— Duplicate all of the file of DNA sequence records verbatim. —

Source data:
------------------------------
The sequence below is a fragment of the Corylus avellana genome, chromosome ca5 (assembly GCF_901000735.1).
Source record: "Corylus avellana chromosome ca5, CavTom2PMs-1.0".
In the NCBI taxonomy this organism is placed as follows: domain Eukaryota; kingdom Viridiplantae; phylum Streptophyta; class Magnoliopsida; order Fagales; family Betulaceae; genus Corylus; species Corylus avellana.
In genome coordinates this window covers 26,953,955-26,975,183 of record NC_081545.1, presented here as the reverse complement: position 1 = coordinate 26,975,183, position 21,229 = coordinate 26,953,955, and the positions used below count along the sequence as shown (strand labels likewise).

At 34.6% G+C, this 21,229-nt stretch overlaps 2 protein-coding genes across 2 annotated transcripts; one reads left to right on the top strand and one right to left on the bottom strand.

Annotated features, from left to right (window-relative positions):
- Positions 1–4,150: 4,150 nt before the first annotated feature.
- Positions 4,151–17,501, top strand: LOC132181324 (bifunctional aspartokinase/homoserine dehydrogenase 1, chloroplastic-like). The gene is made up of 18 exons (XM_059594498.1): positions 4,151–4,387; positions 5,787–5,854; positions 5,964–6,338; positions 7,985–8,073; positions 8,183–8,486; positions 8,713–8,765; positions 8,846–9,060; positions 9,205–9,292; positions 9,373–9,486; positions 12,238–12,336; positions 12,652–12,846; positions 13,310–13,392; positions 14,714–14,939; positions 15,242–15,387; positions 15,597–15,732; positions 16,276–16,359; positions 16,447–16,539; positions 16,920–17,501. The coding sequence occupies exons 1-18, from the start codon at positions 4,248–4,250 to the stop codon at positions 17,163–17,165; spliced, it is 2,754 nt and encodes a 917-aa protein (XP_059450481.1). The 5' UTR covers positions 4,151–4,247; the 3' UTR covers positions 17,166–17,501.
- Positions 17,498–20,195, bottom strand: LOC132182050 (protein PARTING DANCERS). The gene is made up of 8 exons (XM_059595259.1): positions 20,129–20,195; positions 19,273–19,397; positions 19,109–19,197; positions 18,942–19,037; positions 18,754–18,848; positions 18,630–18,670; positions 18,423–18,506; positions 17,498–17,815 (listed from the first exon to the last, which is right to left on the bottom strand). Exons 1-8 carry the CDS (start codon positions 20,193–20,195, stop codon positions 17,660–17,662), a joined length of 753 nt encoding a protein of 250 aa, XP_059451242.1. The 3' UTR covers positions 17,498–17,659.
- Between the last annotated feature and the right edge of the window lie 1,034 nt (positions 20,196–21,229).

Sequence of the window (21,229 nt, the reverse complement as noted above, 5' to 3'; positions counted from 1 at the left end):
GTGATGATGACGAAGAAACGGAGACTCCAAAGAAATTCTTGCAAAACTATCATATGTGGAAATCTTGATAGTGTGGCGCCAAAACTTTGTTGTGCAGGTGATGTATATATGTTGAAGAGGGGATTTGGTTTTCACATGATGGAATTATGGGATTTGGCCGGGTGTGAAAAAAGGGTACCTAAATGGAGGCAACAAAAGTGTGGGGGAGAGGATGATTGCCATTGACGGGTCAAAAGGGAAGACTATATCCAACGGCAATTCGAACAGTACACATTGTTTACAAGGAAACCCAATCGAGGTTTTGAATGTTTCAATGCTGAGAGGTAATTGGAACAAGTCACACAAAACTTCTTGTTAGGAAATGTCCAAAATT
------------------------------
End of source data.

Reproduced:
The sequence below is a fragment of the Corylus avellana genome, chromosome ca5 (assembly GCF_901000735.1).
Source record: "Corylus avellana chromosome ca5, CavTom2PMs-1.0".
In the NCBI taxonomy this organism is placed as follows: domain Eukaryota; kingdom Viridiplantae; phylum Streptophyta; class Magnoliopsida; order Fagales; family Betulaceae; genus Corylus; species Corylus avellana.
In genome coordinates this window covers 26,953,955-26,975,183 of record NC_081545.1, presented here as the reverse complement: position 1 = coordinate 26,975,183, position 21,229 = coordinate 26,953,955, and the positions used below count along the sequence as shown (strand labels likewise).

At 34.6% G+C, this 21,229-nt stretch overlaps 2 protein-coding genes across 2 annotated transcripts; one reads left to right on the top strand and one right to left on the bottom strand.

Annotated features, from left to right (window-relative positions):
- Positions 1–4,150: 4,150 nt before the first annotated feature.
- Positions 4,151–17,501, top strand: LOC132181324 (bifunctional aspartokinase/homoserine dehydrogenase 1, chloroplastic-like). The gene is made up of 18 exons (XM_059594498.1): positions 4,151–4,387; positions 5,787–5,854; positions 5,964–6,338; positions 7,985–8,073; positions 8,183–8,486; positions 8,713–8,765; positions 8,846–9,060; positions 9,205–9,292; positions 9,373–9,486; positions 12,238–12,336; positions 12,652–12,846; positions 13,310–13,392; positions 14,714–14,939; positions 15,242–15,387; positions 15,597–15,732; positions 16,276–16,359; positions 16,447–16,539; positions 16,920–17,501. The coding sequence occupies exons 1-18, from the start codon at positions 4,248–4,250 to the stop codon at positions 17,163–17,165; spliced, it is 2,754 nt and encodes a 917-aa protein (XP_059450481.1). The 5' UTR covers positions 4,151–4,247; the 3' UTR covers positions 17,166–17,501.
- Positions 17,498–20,195, bottom strand: LOC132182050 (protein PARTING DANCERS). The gene is made up of 8 exons (XM_059595259.1): positions 20,129–20,195; positions 19,273–19,397; positions 19,109–19,197; positions 18,942–19,037; positions 18,754–18,848; positions 18,630–18,670; positions 18,423–18,506; positions 17,498–17,815 (listed from the first exon to the last, which is right to left on the bottom strand). Exons 1-8 carry the CDS (start codon positions 20,193–20,195, stop codon positions 17,660–17,662), a joined length of 753 nt encoding a protein of 250 aa, XP_059451242.1. The 3' UTR covers positions 17,498–17,659.
- Between the last annotated feature and the right edge of the window lie 1,034 nt (positions 20,196–21,229).

Sequence of the window (21,229 nt, the reverse complement as noted above, 5' to 3'; positions counted from 1 at the left end):
GTGATGATGACGAAGAAACGGAGACTCCAAAGAAATTCTTGCAAAACTATCATATGTGGAAATCTTGATAGTGTGGCGCCAAAACTTTGTTGTGCAGGTGATGTATATATGTTGAAGAGGGGATTTGGTTTTCACATGATGGAATTATGGGATTTGGCCGGGTGTGAAAAAAGGGTACCTAAATGGAGGCAACAAAAGTGTGGGGGAGAGGATGATTGCCATTGACGGGTCAAAAGGGAAGACTATATCCAACGGCAATTCGAACAGTACACATTGTTTACAAGGAAACCCAATCGAGGTTTTGAATGTTTCAATGCTGAGAGGTAATTGGAACAAGTCACACAAAACTTCTTGTTAGGAAATGTCCAAAATT